AI systems are prepared to learn – but are we ready to teach them?

Artificial intelligence could transform retail beyond recognition – but only if teaching is part of the rollout strategy.

Today’s retailers touch base with their customers well beyond their physical stores. No longer confined to shopping centres and the high street, retailers need to meet their customers where they are through an integrated marketplace: in their homes, in their workplaces, in their cars, and in their hands.

The explosion in connected devices and customers is creating huge volumes of digital ‘exhaust’ that retailers can analyse for buying trends, consumer desires, and patterns of behaviour. But, to harness this effectively retailers need a new breed of AI system: one that can identify and extract the signals that are meaningful from those that are just noise.

To see AI systems as the one-stop-shop solution for successful analytics would be misguided. Before organisations can extract and exploit insights, they need to ‘teach’ their system using high-quality data. Low-quality data means the AI system produces distorted, inaccurate results that risk harming the business – instead of helping it. Therefore, retailers have everything to gain from putting their datasets through rigorous vetting and cleansing processes before they’re deployed.

Knowing where to roll out the AI system is also critical to the education process: ask it to manage multiple disciplines at once, and you lose your focus. The most successful implementers identify a specific business pain-point: it could be customer- or employee-facing, and train an AI system to address it.

Online groceries retailer Ocado, for example, had to find a way to process customer queries rapidly and effectively even when there is a sudden deluge, at the same time as keeping its customers happy. It introduced advanced AI software that categorizes customer emails and provides customer service representatives with summaries and priority tags.

But first, Ocado did the groundwork. Before implementation it put the system through an extensive ‘training program’ where it learned from millions of past messages to ensure its email vetting processes were accurate. The result? The system successfully processes thousands of customer emails every day.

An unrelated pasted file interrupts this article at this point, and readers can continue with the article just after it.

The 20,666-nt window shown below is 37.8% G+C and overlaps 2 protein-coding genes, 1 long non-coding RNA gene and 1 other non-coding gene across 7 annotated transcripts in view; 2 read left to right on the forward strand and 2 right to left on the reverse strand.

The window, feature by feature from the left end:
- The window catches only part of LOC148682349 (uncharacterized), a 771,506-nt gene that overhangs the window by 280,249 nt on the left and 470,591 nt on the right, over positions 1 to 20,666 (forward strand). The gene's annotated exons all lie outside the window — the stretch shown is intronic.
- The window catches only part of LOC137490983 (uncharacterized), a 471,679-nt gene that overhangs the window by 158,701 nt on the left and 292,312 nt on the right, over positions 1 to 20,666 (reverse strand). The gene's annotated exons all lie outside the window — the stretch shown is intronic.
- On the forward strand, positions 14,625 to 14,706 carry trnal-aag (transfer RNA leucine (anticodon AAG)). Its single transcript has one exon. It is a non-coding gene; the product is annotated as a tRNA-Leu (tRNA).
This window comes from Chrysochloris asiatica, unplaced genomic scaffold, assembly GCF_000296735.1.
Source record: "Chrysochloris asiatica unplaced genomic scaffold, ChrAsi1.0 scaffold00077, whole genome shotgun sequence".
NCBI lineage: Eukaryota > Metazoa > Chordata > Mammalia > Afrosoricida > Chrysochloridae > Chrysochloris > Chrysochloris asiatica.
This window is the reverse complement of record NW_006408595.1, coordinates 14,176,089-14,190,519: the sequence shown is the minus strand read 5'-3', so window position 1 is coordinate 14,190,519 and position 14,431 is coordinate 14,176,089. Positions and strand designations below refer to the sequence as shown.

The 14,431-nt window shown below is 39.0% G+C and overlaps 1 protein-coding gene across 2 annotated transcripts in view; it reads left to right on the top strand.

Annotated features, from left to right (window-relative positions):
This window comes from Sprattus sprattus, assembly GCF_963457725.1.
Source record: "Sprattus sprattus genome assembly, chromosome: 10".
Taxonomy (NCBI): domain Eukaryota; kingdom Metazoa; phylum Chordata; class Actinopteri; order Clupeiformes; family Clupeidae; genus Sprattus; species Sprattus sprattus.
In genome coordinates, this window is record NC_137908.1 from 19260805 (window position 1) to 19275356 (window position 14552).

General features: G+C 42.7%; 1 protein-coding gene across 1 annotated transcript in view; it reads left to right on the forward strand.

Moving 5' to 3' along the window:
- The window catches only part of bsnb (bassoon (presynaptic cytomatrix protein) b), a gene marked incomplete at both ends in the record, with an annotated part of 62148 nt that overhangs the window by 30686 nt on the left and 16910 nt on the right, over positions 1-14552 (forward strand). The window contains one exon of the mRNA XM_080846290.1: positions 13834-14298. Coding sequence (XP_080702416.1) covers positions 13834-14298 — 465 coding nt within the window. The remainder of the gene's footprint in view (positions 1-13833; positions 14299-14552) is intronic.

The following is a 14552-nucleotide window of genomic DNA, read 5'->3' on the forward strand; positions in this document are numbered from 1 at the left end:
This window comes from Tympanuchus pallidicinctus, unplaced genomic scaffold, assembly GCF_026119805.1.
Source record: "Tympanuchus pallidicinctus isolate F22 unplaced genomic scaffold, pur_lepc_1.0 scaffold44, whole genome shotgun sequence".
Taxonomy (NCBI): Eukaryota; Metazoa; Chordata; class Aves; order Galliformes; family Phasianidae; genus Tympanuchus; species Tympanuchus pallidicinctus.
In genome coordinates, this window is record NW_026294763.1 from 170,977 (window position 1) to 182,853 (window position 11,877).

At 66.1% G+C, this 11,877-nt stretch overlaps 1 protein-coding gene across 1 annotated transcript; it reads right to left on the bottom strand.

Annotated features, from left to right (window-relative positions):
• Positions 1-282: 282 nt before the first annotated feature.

AI systems are not just being deployed exclusively by online retailers like Ocado, however. Large American supermarkets Target and Walmart, for instance, have both been experimenting with aisle-roaming robots that learn “on the job”. These autonomous units move through stores scanning barcodes to identify misplaced or out-of-stock items.

The AI that drives the robots learns to become more efficient over time which means productivity rates will climb further still.

Retailers that commit to training their AI systems for specific tasks gain a competitive edge. And, critically, because retail tends to use a number of fragmented, disparate systems, the sector is well-suited for optimisation by fully trained AI.

From automating back office processes to inventory and fulfillment systems and the supply chain, AI has the potential to transform retail.

Just like students without teachers, however, AI systems without any initial instruction lack direction and the retail industry gets less back. But put in the time at the beginning, give the systems the right material, and teach them to identify what is truly valuable, and the sector has much to gain.

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